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as we see out the final quarter of 2018 and i continue with my three-year [close enough] project of trying to learn every language in the world, i find myself excited by the news that 2019 has been designated as the year of indigenous languages by the united nations. this was announced back in 2016 but it's now upon us and hopefully, this will see an uptick in attention being paid to the vast array of languages in the world. [and how many of them are threatened.]

"indigenous languages" in this case refers to those spoken by small groups native to areas, most of which have been colonized or where the populations of different groups are isolated enough that there are substantial differences even over short distances. in a broader sense, all languages are and aren't indigenous to somewhere. english could be said to be indigenous to england. on the other hand, we know that english is a language that developed from a combination of latin-, germanic- and french-speaking invaders and that they displaced people already living on the islands, who spoke celtic languages. nevertheless, nobody would consider english an indigenous language in a global sense. by contrast, the inuit language came to the canadian north not long before the arrival of europeans [and displaced the dorset people who had been there before] but would be recognized as indigenous. for the purposes of 2019, "indigenous" is used as a synonym for "marginalized"- people whose cultures have been suppressed or at least lack government protection.

the question of protection is a tricky one. it's not like governments can offer comprehensive services in all indigenous languages. papua new guinea has 841 documented languages, most of which have well less than a thousand speakers. india has twelve official languages but that's from a total of 455. and even then, the availability of services in each of the twelve languages is largely determined on a regional level. but that doesn't mean that governments shouldn't take some steps to ensure that indigenous languages are supported and passed down to new generations. and that's the sort of thing that the u.n. [specifically unesco] is trying to inspire in the coming year.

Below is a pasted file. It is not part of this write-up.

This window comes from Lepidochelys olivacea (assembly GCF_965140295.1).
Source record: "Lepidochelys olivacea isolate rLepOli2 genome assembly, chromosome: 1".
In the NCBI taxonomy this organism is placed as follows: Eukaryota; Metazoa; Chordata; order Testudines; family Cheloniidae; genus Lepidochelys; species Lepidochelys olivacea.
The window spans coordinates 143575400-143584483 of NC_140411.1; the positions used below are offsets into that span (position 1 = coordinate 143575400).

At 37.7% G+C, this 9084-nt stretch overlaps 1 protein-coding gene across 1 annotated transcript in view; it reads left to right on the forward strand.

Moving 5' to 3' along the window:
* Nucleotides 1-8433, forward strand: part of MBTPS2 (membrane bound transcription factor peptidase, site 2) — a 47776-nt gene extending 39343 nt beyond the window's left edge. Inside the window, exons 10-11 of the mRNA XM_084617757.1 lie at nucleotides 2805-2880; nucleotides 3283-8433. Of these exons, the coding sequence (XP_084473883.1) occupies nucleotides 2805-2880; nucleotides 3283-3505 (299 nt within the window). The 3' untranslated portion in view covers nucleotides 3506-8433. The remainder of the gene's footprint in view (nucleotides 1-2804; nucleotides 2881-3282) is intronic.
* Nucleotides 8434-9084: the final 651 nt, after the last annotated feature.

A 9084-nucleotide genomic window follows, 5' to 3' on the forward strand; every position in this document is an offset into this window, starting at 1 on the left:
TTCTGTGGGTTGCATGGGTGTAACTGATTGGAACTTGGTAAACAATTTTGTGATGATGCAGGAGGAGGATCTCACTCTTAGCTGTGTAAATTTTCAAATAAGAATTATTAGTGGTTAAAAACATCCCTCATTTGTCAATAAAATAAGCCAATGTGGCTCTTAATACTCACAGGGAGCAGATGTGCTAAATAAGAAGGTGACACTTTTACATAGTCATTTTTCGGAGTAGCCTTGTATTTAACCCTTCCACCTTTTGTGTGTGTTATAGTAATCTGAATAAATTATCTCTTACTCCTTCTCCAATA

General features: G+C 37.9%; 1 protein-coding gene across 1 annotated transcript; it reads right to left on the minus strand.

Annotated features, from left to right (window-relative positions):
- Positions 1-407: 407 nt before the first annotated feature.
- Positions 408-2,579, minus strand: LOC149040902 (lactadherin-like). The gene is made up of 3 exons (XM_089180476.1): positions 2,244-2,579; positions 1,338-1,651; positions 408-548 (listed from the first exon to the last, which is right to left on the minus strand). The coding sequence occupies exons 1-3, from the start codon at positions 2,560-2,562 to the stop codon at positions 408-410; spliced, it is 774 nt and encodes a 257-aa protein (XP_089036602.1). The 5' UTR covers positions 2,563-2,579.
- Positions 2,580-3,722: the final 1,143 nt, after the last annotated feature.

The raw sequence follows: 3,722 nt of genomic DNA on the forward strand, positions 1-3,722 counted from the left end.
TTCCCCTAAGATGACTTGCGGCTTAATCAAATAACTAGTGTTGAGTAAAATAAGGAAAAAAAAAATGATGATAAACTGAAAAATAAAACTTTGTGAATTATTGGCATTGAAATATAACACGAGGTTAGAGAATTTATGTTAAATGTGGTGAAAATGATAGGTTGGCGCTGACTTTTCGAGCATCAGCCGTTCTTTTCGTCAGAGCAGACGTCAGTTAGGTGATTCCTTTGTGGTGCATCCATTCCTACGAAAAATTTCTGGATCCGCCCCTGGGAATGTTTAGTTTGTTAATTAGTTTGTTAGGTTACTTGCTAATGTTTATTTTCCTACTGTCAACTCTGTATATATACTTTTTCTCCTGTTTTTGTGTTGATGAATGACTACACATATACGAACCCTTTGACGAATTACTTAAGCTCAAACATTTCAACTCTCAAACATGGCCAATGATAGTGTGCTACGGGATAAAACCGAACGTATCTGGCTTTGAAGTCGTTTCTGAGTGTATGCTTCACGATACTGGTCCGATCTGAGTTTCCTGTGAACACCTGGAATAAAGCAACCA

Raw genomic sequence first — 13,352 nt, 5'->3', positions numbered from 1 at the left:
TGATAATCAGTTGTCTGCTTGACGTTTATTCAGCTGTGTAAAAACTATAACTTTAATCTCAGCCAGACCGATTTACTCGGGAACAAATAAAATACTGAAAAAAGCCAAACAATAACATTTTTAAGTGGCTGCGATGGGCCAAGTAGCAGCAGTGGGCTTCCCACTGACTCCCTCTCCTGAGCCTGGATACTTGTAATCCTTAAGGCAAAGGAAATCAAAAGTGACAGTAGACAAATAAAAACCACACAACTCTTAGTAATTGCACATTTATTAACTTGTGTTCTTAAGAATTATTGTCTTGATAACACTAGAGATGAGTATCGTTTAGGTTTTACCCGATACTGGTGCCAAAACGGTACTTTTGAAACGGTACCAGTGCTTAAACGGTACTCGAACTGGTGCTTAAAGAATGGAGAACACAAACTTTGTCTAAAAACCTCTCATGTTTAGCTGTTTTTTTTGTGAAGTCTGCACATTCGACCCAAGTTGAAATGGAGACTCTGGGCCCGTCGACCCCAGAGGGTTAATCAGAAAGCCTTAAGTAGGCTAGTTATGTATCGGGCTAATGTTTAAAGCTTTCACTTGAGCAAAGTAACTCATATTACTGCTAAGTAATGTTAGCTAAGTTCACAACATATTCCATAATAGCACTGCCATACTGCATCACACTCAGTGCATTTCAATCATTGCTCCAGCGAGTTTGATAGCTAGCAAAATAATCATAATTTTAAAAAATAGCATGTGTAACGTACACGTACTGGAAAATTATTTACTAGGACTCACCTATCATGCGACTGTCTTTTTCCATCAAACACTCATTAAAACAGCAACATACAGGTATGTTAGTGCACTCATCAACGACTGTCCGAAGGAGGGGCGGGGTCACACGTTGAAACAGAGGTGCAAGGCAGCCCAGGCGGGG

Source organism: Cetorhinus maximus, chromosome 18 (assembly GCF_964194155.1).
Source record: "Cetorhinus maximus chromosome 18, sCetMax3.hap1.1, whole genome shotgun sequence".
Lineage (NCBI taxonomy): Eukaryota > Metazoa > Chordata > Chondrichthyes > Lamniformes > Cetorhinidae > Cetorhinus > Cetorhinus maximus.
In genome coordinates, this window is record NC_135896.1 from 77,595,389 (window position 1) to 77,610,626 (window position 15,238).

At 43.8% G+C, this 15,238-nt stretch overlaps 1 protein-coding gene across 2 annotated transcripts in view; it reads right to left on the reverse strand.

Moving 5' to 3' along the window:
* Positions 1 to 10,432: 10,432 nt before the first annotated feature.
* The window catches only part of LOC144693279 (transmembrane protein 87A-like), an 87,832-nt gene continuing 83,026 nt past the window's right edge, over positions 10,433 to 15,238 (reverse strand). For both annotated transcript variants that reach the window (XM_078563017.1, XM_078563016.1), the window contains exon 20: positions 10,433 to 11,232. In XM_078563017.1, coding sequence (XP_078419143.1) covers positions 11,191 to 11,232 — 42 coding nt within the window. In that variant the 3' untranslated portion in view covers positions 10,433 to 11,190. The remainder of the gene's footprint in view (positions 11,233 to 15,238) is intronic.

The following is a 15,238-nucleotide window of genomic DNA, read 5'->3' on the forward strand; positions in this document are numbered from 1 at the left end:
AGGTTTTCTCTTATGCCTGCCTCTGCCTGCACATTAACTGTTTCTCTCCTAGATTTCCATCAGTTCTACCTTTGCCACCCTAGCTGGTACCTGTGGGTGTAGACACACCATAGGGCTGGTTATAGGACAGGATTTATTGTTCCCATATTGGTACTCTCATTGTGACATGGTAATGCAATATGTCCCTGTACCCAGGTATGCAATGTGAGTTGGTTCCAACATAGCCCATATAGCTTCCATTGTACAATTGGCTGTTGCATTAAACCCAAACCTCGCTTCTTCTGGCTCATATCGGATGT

duolingo, which i use as my primary language-learning tool, has implicitly thrown its support behind the initiative, by putting courses in hawaiian and navajo into development. i expect those will be launched early in the new year and making an effort to acquire a little of one or both of those will likely constitute my entire contribution to the year. beyond that, the only thing that individuals can do is support programs to make learning and sharing indigenous languages easier and to support programs that give increased resources and autonomy to indigenous people. it's also worth taking a little time [you have a year, after all] to read up on the challenges facing different indigenous groups. knowing is indeed half the battle.

the image at the top of this post is a snapshot of a truly amazing interactive map built by ethnologue. the page is linked earlier in the post but in case you missed it, the "live" version is available here. our linguistic diversity is truly staggering and as one of the only uniquely human attributes, it's something that's worth of protection.